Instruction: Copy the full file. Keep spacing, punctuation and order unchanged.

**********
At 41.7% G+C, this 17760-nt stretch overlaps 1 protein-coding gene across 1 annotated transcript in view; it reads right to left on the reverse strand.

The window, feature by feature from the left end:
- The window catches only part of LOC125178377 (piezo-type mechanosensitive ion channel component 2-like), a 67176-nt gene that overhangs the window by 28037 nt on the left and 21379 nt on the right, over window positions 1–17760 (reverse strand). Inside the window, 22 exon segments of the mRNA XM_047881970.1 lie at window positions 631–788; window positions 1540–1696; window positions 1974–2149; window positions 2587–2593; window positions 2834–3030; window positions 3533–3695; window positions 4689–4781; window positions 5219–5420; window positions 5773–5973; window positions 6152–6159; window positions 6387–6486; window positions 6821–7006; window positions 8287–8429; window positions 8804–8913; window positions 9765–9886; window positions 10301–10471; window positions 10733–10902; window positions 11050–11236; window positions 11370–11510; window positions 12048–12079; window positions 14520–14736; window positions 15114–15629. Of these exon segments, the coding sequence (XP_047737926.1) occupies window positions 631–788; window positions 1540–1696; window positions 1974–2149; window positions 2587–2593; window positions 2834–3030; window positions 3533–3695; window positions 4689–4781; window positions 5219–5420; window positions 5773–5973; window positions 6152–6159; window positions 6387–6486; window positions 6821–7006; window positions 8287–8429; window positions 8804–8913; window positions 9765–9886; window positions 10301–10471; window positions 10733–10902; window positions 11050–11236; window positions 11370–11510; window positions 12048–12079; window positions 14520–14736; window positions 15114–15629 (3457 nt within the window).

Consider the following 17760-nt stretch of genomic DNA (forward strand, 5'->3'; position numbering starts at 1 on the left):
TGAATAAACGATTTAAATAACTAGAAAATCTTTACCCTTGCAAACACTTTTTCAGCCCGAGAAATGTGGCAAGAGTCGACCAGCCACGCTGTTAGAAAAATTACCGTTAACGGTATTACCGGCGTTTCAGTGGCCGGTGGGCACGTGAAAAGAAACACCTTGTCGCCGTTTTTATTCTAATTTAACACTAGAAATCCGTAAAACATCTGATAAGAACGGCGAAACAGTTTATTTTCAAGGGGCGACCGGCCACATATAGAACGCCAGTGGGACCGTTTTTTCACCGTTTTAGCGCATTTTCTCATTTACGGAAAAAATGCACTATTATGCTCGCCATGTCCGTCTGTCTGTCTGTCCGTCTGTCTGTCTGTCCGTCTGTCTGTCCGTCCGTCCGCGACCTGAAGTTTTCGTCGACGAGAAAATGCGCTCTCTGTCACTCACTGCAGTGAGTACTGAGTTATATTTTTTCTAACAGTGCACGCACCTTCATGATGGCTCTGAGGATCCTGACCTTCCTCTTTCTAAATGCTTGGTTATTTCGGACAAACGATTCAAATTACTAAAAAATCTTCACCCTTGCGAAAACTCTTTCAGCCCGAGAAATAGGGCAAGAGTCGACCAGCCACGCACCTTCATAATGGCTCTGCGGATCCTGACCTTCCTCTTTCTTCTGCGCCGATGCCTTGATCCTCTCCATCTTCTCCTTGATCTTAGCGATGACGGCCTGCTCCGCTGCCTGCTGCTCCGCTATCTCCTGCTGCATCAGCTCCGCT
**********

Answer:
At 41.7% G+C, this 17760-nt stretch overlaps 1 protein-coding gene across 1 annotated transcript in view; it reads right to left on the reverse strand.

The window, feature by feature from the left end:
- The window catches only part of LOC125178377 (piezo-type mechanosensitive ion channel component 2-like), a 67176-nt gene that overhangs the window by 28037 nt on the left and 21379 nt on the right, over window positions 1–17760 (reverse strand). Inside the window, 22 exon segments of the mRNA XM_047881970.1 lie at window positions 631–788; window positions 1540–1696; window positions 1974–2149; window positions 2587–2593; window positions 2834–3030; window positions 3533–3695; window positions 4689–4781; window positions 5219–5420; window positions 5773–5973; window positions 6152–6159; window positions 6387–6486; window positions 6821–7006; window positions 8287–8429; window positions 8804–8913; window positions 9765–9886; window positions 10301–10471; window positions 10733–10902; window positions 11050–11236; window positions 11370–11510; window positions 12048–12079; window positions 14520–14736; window positions 15114–15629. Of these exon segments, the coding sequence (XP_047737926.1) occupies window positions 631–788; window positions 1540–1696; window positions 1974–2149; window positions 2587–2593; window positions 2834–3030; window positions 3533–3695; window positions 4689–4781; window positions 5219–5420; window positions 5773–5973; window positions 6152–6159; window positions 6387–6486; window positions 6821–7006; window positions 8287–8429; window positions 8804–8913; window positions 9765–9886; window positions 10301–10471; window positions 10733–10902; window positions 11050–11236; window positions 11370–11510; window positions 12048–12079; window positions 14520–14736; window positions 15114–15629 (3457 nt within the window).

Consider the following 17760-nt stretch of genomic DNA (forward strand, 5'->3'; position numbering starts at 1 on the left):
TGAATAAACGATTTAAATAACTAGAAAATCTTTACCCTTGCAAACACTTTTTCAGCCCGAGAAATGTGGCAAGAGTCGACCAGCCACGCTGTTAGAAAAATTACCGTTAACGGTATTACCGGCGTTTCAGTGGCCGGTGGGCACGTGAAAAGAAACACCTTGTCGCCGTTTTTATTCTAATTTAACACTAGAAATCCGTAAAACATCTGATAAGAACGGCGAAACAGTTTATTTTCAAGGGGCGACCGGCCACATATAGAACGCCAGTGGGACCGTTTTTTCACCGTTTTAGCGCATTTTCTCATTTACGGAAAAAATGCACTATTATGCTCGCCATGTCCGTCTGTCTGTCTGTCCGTCTGTCTGTCTGTCCGTCTGTCTGTCCGTCCGTCCGCGACCTGAAGTTTTCGTCGACGAGAAAATGCGCTCTCTGTCACTCACTGCAGTGAGTACTGAGTTATATTTTTTCTAACAGTGCACGCACCTTCATGATGGCTCTGAGGATCCTGACCTTCCTCTTTCTAAATGCTTGGTTATTTCGGACAAACGATTCAAATTACTAAAAAATCTTCACCCTTGCGAAAACTCTTTCAGCCCGAGAAATAGGGCAAGAGTCGACCAGCCACGCACCTTCATAATGGCTCTGCGGATCCTGACCTTCCTCTTTCTTCTGCGCCGATGCCTTGATCCTCTCCATCTTCTCCTTGATCTTAGCGATGACGGCCTGCTCCGCTGCCTGCTGCTCCGCTATCTCCTGCTGCATCAGCTCCGCT